How does extreme exercise affect lifespan?

Recent research, published in the British Journal of Sports Medicine, suggests that individuals engaged in extreme exercise, such as elite runners capable of running a sub-4-minute mile, may experience extended lifespans. Contrary to previous studies suggesting adverse effects of intense exercise, this study highlights potential longevity benefits associated with extreme physical activity.

The study, led by la Gerche and his team, examined the longevity of 200 male elite runners who achieved a sub-4-minute mile. These runners, hailing from 28 countries across North America, Europe, Oceania, and Africa, were born between 1928 and 1955. Remarkably, the research found that the average age of death for these elite runners was 73, whereas the surviving participants had an average age of 77, indicating a potential lifespan extension of about five years beyond the general population’s average life expectancy.

Further analysis revealed intriguing trends:

  • Participants who achieved the sub-4-minute mile during the 1950s lived approximately nine years longer than the general population.
  • Those achieving this milestone in the 1960s experienced about a 5.5-year lifespan extension, while participants from the 1970s saw an additional three years of life.

These findings align with observations in elite cyclists, suggesting a broader trend of increased longevity among elite athletes. The researchers attribute these benefits to sustained aerobic output, which results in enlarged hearts among elite athletes, contrary to previous concerns about cardiovascular health.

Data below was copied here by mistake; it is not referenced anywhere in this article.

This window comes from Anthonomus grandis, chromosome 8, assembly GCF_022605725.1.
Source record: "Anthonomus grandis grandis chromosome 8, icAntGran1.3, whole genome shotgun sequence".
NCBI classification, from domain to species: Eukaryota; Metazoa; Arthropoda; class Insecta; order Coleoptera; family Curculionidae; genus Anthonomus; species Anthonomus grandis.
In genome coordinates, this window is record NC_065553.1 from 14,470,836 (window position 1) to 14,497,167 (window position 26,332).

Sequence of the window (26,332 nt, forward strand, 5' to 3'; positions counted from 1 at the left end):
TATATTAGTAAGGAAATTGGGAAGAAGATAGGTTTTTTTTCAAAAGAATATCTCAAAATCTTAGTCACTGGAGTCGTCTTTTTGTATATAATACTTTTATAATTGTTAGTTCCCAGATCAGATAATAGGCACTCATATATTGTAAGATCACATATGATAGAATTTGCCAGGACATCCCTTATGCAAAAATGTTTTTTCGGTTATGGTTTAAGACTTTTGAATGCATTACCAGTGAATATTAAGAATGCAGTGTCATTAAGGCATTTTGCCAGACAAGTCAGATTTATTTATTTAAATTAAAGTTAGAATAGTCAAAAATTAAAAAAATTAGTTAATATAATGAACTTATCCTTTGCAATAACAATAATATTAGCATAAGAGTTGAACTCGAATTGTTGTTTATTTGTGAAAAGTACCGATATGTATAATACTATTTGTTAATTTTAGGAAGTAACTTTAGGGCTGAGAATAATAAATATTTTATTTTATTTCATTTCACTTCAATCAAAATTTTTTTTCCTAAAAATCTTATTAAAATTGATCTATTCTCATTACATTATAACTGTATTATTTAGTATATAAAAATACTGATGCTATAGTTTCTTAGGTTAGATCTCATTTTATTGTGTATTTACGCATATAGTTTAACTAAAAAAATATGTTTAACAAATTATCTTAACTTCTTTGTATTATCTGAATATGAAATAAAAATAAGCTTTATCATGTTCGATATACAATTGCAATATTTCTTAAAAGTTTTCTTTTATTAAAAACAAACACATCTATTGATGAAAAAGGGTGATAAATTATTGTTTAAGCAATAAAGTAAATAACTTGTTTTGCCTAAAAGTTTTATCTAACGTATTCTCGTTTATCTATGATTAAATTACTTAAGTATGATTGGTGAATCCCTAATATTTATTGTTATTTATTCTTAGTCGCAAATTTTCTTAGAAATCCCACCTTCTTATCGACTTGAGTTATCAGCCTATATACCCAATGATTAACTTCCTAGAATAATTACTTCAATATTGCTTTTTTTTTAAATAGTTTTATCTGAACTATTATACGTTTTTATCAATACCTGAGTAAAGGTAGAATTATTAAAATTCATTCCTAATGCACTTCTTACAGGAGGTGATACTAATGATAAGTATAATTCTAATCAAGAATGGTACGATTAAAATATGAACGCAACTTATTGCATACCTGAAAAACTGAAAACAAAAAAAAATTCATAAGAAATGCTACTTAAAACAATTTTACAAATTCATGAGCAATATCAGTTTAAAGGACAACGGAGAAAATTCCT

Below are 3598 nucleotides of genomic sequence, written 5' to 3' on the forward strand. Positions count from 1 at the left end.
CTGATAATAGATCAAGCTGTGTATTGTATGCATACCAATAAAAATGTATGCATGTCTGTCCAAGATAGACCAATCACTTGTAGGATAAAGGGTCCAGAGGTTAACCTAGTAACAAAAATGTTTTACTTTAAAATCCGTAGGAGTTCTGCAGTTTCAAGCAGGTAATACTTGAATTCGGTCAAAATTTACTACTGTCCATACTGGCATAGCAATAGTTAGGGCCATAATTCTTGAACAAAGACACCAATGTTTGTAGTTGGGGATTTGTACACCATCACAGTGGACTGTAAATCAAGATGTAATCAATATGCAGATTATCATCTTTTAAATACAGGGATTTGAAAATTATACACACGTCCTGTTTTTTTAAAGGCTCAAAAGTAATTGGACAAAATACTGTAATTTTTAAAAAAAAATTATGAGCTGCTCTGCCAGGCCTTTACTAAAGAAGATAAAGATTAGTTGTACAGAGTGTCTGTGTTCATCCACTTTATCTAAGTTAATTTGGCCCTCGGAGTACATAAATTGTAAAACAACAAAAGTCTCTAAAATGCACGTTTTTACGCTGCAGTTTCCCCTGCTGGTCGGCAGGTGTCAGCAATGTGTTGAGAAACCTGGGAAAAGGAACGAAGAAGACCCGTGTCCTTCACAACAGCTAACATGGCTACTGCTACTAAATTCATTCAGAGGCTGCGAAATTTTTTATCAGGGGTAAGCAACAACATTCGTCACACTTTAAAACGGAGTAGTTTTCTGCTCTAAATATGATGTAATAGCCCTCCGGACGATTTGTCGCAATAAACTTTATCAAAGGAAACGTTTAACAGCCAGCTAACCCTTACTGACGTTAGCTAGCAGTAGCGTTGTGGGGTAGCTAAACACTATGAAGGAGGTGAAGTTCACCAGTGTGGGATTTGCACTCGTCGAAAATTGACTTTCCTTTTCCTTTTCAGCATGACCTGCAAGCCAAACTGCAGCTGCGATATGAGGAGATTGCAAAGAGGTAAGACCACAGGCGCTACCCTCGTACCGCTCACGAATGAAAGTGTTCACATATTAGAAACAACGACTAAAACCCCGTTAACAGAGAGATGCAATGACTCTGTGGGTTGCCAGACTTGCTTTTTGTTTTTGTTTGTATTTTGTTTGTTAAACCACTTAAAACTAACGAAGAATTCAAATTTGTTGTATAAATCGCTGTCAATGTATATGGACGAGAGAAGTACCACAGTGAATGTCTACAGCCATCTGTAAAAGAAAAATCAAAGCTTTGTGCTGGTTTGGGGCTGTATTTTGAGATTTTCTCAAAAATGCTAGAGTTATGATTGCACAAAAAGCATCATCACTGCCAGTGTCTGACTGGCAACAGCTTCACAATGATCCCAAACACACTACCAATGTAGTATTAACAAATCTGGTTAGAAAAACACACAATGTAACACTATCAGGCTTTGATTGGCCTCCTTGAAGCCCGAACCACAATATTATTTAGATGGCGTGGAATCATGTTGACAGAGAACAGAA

While not everyone can attain elite athlete status, individuals can draw inspiration from these findings to improve their lifestyle choices. la Gerche emphasizes adopting factors common among elite athletes, such as a nutritious diet, moderate alcohol consumption, dedication, and regular, intense exercise. Although genetic predispositions may differ, individuals can strive to emulate these lifestyle factors to promote overall health and longevity.

However, Tracy Zaslow, MD, a pediatrician and sports medicine specialist, cautions against making drastic changes based on this single study. She advises aiming for moderate exercise regularly while drawing inspiration from elite athletes to enhance fitness levels gradually.

Further research is warranted to better understand the optimal types and durations of exercise for promoting longevity. Studies like those conducted by Dr. del Pozo Cruz and colleagues provide valuable insights into the benefits of a balanced exercise regimen, incorporating moderate aerobic activity, vigorous aerobic exercise, and muscle-strengthening activities for reducing mortality risk. Ultimately, a holistic approach to exercise, combining various forms of physical activity, appears most effective in promoting overall health and longevity.

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